Adjustable versus fixed loans
A fixed-rate loan features a fixed payment amount for the entire duration of the mortgage. Your property taxes may go up (or rarely, down), and your insurance rates might vary as well. For the most part payment amounts on your fixed-rate loan will be very stable.
When you first take out a fixed-rate loan, the majority the payment goes toward interest. As you pay , more of your payment goes toward principal.
Borrowers might choose a fixed-rate loan in order to lock in a low rate. People choose fixed-rate loans when interest rates are low and they wish to lock in at this lower rate. For homeowners who have an ARM now, refinancing into a fixed-rate loan can provide greater monthly payment stability. If you have an Adjustable Rate Mortgage (ARM) now, we can assist you in locking a fixed-rate at the best rate currently available. Call Great Florida Lending, Inc at (786) 262-6486 to learn more.
There are many different types of Adjustable Rate Mortgages. ARMs usually adjust every six months, based on various indexes.
Most ARM programs feature a cap that protects borrowers from sudden increases in monthly payments. Some ARMs can't increase more than 2% per year, regardless of the underlying interest rate. Sometimes an ARM has a "payment cap" that ensures that your payment can't go above a certain amount in a given year. Most ARMs also cap your rate over the duration of the loan.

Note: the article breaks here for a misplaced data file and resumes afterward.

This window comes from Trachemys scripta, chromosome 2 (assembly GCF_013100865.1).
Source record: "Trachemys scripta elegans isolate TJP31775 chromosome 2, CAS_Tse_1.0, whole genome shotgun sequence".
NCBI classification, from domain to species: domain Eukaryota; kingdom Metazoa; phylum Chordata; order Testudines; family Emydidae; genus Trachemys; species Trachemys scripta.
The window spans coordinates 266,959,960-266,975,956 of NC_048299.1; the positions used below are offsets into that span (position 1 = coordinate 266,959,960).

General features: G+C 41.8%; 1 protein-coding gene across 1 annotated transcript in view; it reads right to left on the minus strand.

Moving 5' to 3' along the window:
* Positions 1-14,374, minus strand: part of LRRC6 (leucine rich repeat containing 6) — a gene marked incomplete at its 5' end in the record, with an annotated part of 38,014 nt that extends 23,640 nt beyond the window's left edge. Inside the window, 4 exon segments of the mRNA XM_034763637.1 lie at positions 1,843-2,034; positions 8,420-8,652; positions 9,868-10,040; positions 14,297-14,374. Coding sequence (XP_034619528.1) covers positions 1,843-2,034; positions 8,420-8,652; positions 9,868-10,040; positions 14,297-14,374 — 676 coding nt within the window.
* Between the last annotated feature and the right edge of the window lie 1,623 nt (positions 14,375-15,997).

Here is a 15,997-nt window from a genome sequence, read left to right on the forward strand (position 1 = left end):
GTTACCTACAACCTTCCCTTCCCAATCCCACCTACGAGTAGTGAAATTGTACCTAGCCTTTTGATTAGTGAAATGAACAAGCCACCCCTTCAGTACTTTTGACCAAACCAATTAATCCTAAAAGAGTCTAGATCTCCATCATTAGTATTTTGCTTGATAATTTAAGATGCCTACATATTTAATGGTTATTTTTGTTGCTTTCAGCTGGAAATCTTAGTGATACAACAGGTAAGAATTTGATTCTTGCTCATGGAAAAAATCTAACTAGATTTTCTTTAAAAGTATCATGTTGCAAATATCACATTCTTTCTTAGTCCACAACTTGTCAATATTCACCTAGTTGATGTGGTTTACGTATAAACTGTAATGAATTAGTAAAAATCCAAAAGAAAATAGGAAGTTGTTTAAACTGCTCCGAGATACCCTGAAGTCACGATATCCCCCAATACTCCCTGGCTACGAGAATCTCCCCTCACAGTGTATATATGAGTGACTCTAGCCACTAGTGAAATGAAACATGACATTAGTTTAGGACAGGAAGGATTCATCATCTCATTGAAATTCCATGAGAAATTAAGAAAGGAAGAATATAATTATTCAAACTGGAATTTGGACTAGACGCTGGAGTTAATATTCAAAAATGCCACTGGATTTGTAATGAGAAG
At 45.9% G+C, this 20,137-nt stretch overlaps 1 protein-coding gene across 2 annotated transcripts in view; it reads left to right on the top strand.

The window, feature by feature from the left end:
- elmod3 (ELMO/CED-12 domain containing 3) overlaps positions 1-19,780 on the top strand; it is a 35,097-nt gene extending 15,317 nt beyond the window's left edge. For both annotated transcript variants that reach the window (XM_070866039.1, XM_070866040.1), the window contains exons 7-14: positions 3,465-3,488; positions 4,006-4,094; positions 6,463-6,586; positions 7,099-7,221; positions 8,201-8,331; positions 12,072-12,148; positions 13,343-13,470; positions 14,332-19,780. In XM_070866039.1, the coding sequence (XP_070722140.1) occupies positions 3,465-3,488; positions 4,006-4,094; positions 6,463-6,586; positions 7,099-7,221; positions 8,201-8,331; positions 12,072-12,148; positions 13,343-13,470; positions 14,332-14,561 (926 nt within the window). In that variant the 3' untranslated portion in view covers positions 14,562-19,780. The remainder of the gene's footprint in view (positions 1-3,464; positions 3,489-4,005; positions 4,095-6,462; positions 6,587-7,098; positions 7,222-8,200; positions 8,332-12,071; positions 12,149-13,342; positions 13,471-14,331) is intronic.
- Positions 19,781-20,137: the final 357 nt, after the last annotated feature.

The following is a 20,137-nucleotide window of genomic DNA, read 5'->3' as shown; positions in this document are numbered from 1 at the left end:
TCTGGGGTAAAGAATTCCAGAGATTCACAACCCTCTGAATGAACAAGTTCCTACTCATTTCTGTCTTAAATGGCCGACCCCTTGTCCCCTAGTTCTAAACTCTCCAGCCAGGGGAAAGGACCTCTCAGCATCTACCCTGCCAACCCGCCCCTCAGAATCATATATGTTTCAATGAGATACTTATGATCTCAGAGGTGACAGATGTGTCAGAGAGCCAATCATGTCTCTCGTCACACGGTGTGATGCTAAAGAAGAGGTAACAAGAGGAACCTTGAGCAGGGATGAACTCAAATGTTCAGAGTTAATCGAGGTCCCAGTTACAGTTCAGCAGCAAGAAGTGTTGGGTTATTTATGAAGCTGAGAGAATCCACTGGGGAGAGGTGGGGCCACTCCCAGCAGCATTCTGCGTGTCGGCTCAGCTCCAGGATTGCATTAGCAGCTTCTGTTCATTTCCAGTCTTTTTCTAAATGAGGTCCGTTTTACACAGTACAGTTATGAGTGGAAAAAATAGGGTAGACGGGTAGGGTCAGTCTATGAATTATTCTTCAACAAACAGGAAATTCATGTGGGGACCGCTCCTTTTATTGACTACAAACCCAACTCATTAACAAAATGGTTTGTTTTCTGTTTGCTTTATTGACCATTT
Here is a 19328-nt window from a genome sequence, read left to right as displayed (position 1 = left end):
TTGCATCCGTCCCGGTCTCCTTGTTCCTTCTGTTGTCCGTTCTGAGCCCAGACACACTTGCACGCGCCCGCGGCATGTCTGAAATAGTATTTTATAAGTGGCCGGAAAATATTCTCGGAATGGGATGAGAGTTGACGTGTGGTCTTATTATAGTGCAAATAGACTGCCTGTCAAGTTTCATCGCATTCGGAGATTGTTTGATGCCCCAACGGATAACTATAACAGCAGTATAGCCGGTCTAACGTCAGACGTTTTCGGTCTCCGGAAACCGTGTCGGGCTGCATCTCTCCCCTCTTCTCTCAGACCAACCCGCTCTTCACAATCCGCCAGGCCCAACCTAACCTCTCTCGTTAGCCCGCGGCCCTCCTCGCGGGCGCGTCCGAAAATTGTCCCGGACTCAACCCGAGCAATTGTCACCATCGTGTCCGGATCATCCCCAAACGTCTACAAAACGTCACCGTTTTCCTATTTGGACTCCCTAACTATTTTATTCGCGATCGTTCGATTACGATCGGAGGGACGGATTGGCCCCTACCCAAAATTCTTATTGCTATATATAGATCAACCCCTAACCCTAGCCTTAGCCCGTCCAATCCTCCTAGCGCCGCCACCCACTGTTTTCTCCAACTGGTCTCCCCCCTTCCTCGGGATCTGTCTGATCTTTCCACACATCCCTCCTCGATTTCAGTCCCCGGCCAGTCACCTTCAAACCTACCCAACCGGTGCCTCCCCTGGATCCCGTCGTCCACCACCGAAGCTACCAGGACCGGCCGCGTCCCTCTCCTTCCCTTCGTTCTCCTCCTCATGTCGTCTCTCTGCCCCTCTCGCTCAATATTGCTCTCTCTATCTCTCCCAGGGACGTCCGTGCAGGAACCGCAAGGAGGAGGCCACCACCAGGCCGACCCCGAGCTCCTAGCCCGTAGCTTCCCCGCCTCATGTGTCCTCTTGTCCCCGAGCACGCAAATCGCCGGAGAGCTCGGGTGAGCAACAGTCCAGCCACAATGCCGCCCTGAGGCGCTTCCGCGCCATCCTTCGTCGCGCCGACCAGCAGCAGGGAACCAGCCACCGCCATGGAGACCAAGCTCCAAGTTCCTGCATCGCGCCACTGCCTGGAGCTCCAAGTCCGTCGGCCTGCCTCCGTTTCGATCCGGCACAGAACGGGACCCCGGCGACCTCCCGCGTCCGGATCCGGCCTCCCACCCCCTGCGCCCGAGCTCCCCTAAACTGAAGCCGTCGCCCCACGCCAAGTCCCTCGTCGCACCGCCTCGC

ARMs usually start out at a very low rate that usually increases over time. You've likely read about 5/1 or 3/1 ARMs. In these loans, the initial rate is fixed for three or five years. It then adjusts every year. These types of loans are fixed for a certain number of years (3 or 5), then adjust after the initial period. These loans are usually best for people who expect to move within three or five years. These types of ARMs benefit borrowers who will move before the loan adjusts.
You might choose an Adjustable Rate Mortgage to get a lower introductory interest rate and count on moving, refinancing or absorbing the higher rate after the introductory rate goes up. ARMs are risky if property values go down and borrowers are unable to sell their home or refinance.
Have questions about mortgage loans? Call us at (786) 262-6486. It's our job to answer these questions and many others, so we're happy to help!